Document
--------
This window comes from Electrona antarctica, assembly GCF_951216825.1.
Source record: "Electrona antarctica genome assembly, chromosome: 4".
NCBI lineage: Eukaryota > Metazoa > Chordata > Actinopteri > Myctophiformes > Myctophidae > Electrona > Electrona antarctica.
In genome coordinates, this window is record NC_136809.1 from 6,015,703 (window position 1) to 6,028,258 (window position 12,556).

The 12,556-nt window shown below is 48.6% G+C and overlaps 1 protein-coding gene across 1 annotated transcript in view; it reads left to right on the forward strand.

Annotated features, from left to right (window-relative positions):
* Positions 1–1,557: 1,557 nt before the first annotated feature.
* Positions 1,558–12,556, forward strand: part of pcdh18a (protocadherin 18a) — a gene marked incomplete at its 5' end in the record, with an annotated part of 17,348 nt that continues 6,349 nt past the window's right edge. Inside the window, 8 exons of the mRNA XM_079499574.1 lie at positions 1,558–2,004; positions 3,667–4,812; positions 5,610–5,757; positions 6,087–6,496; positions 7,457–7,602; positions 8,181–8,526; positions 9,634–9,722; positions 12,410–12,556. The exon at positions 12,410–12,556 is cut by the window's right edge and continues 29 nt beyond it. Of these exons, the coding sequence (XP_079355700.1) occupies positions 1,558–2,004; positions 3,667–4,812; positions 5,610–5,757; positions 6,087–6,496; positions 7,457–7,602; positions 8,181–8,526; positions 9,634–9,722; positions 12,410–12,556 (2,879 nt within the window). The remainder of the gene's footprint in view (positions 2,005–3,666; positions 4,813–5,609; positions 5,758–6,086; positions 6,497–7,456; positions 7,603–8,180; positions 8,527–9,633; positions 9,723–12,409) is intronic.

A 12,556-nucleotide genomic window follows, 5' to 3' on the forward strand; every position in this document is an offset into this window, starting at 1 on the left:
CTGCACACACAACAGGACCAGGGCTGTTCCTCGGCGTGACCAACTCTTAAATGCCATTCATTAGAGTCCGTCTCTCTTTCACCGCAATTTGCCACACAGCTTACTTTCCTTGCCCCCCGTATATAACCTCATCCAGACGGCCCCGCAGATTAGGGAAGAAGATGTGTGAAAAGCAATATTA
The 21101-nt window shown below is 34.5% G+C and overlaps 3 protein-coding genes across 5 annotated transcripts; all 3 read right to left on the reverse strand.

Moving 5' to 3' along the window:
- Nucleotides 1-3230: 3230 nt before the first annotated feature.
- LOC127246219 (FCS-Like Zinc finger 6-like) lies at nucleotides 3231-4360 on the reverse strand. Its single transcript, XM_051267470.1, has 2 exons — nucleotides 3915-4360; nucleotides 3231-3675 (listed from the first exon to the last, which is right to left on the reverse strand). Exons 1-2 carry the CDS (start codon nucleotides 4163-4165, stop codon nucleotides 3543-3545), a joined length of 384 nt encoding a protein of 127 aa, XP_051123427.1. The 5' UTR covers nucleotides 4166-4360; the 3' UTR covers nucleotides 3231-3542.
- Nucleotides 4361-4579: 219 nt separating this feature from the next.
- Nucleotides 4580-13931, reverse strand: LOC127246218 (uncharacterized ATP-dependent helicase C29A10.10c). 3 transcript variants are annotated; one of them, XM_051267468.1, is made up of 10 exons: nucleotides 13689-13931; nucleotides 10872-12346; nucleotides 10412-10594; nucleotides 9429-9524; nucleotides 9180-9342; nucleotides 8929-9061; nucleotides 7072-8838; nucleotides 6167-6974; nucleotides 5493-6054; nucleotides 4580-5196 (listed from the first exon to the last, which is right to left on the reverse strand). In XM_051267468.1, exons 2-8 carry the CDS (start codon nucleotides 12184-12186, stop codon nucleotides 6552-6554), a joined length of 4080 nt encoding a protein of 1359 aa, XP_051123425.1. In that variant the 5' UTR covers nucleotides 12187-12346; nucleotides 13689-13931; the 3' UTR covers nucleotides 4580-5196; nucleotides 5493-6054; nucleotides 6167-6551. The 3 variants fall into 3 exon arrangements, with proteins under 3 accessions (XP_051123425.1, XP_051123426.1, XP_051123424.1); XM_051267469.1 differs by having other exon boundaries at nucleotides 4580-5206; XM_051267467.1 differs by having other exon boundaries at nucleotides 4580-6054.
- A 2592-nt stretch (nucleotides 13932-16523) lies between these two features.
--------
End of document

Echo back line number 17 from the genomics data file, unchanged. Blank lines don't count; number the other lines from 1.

- A 2592-nt stretch (nucleotides 13932-16523) lies between these two features.